The breaking of the bread is another feature of the Jewish ritual that Jesus calls special attention to and invests a new significance and meaning in, either simply with the words that he adds to the act “this is my body” or by putting it in a slightly different place in the ritual. It continues to be a way that the Lord’s Supper is described in the New Testament: “the breaking of bread.” The emphasis on this act of breaking the bread, “a circumstance entirely trivial in itself in the original ritual,” indicates that there is something now very significant in this for the purpose of this new ritual, predicting his violent death as he has been predicting it for some months before this. But by asking his disciples to eat the bread and drink the wine, he is inviting his disciples personally to participate in the effects of this death, the meaning and the significance of it, to appropriate that death for them. [France, 368] [R. Otto in F.F. Bruce, The Acts of the Apostles (Gk. Txt), 100]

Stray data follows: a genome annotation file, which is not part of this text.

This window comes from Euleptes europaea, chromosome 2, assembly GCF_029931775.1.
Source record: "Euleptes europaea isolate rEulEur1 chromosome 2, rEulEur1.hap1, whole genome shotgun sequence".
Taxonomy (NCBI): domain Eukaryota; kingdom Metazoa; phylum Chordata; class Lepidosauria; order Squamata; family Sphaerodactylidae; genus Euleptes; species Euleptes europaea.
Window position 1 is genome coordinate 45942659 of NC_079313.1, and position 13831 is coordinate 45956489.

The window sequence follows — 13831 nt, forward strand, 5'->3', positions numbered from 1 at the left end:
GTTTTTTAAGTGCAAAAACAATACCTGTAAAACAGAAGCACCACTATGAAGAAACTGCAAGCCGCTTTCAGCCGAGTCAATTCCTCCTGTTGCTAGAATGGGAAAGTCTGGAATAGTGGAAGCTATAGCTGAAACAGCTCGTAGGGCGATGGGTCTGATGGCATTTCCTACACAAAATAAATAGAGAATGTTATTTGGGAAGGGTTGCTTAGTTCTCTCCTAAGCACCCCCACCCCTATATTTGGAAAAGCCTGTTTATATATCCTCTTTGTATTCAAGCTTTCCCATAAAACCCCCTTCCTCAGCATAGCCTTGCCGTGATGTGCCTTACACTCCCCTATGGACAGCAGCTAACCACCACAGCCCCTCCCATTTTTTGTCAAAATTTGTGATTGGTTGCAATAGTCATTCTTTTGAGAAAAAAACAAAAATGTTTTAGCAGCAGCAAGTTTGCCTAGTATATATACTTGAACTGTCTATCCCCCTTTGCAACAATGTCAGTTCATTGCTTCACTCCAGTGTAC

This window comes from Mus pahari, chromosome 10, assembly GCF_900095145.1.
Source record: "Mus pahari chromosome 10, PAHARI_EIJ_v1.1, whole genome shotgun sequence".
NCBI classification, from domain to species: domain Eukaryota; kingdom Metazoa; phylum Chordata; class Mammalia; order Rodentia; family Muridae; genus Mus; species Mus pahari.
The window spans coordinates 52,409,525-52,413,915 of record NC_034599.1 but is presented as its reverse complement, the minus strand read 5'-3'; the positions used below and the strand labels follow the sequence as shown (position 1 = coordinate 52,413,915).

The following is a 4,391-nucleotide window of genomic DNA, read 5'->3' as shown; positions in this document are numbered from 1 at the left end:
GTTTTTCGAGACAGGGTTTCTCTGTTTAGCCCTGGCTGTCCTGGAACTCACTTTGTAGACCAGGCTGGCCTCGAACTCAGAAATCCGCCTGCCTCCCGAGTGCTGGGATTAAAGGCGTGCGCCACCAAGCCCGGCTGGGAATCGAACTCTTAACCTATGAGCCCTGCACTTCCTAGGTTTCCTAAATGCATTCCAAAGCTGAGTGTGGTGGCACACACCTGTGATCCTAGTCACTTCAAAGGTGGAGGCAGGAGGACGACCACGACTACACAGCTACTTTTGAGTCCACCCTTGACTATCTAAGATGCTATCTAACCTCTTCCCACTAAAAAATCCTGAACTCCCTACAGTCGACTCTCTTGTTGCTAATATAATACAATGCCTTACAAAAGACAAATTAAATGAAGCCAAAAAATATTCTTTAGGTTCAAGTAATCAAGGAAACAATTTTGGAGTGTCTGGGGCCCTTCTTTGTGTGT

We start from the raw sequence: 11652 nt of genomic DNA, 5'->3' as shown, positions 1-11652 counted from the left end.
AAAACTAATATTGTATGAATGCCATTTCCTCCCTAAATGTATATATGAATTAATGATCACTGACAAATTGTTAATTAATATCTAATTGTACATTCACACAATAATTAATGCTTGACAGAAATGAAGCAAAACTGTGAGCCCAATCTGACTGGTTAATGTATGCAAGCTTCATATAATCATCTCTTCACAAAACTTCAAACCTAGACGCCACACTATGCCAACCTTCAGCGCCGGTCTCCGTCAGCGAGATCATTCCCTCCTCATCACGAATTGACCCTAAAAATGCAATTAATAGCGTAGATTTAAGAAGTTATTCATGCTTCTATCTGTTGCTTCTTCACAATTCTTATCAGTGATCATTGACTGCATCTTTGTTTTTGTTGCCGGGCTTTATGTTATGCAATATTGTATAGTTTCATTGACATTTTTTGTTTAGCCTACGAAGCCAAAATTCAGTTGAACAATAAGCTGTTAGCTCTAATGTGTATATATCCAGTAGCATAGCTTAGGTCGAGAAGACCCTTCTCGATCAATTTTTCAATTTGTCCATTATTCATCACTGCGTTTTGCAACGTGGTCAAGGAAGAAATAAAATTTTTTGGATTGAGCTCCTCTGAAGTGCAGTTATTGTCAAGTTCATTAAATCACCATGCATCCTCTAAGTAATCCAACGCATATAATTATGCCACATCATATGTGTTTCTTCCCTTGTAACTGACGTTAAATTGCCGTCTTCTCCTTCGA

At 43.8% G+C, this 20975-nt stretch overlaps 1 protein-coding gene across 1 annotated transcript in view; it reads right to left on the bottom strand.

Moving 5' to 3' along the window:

The diet of most people in Judea in the first century, and you need to know this to appreciate the point because you may have heard otherwise, at least on ordinary days, was bread and water. Wine was the drink of feasts and of special occasions for most people. That it is wine here that is meant is made clear in v. 29. In any case, the bread in the Lord’s Supper ritual is a symbol of nourishment, it being the daily staple of life, it’s what people need to live, and it’s their food. Wine, however, does not seem to be a symbol of ordinary nourishment but a symbol of festival and of feasting.